Vaccination is being considered as the only way the coronavirus pandemic can be controlled, although a highly effective vaccine is not expected to be available in less than a year.

More than 280 COVID-19 vaccines are in various phases of development across the world, according to GlobalData. Verdict has conducted a poll to assess which of the emerging COVID-19 vaccines are most promising.

Analysis of the poll results shows that mRNA vaccines are being seen as the most promising, as opined by a majority of 38% of the respondents.

While 22% of the respondents felt that inactivated virus vaccines are the most promising among emerging vaccines, 12% felt that recombinant protein vaccines are the most promising.

Further, 11% of the respondents voted that adenoviral vector vaccines are the most promising followed by 9% who considered DNA vaccines as the most promising.

A minority 8% of the respondents opined that other types of vaccines are the most promising.

Most promising emerging COVID-19 vaccine

The analysis is based on 373 responses received between 08 July and 10 August from readers of Pharmaceutical Technology, a Verdict network site.

COVID-19 vaccine developments that have advanced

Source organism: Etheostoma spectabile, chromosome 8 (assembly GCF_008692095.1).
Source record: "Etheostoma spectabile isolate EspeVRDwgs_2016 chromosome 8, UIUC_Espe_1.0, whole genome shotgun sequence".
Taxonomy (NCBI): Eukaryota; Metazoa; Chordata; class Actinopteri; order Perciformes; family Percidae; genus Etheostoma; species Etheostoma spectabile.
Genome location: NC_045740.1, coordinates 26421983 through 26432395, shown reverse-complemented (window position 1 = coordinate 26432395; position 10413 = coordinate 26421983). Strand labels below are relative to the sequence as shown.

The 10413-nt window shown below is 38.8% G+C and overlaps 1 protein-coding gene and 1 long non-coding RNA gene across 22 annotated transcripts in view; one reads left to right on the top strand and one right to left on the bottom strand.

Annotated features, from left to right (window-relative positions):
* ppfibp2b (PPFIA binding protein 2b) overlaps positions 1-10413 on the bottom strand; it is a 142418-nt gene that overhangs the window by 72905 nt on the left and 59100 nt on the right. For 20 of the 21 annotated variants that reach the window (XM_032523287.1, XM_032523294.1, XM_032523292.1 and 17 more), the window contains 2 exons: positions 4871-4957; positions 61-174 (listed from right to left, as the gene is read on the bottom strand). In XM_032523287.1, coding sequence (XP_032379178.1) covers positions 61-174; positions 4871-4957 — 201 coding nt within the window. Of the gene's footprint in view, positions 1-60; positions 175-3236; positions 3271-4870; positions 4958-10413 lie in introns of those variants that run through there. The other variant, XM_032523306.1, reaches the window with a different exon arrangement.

Scientists and pharmaceutical companies are following different approaches to developing vaccines against coronavirus. The vaccine being developed by Oxford University in partnership with AstraZeneca is the first to show efficacy against the coronavirus. It is an adenovirus vaccine vector designed to generate an immune response.

Another leading vaccine being developed by Johnson & Johnson/Janssen Pharmaceuticals is also an adenovirus vaccine vector, while those being developed by Merck, Sharpe & Dohme/International AIDS Vaccine Initiative are based on recombinant vesicular stomatitis virus.

Moderna and BioNTech/Fosun Pharma/Pfizer are developing mRNA vaccines.

Russia approves the world’s first COVID-19 vaccine, based on human adenovirus

Russia announced that it has approved the world’s first COVID-19 vaccine, which is based on serotypes of human adenovirus, on 11 August.

Experts, however, fear that safety might have been compromised in a rush to approve without completing adequate phase three clinical trials.

Coronavirus vaccines must help to achieve herd immunity, says GlobalData

The level of immunity that the currently being developed COVID-19 vaccines generate is yet to be determined by clinical trials. Apart from being effective, the vaccines need to help in achieving herd immunity to control the pandemic.

The most effective way in which this can be achieved is rapid deployment of the vaccine to the general population, says GlobalData. Vaccinating the global population will require a concerted effort taking into account issues such as non-compliance, cost, and fear of vaccination, GlobalData adds.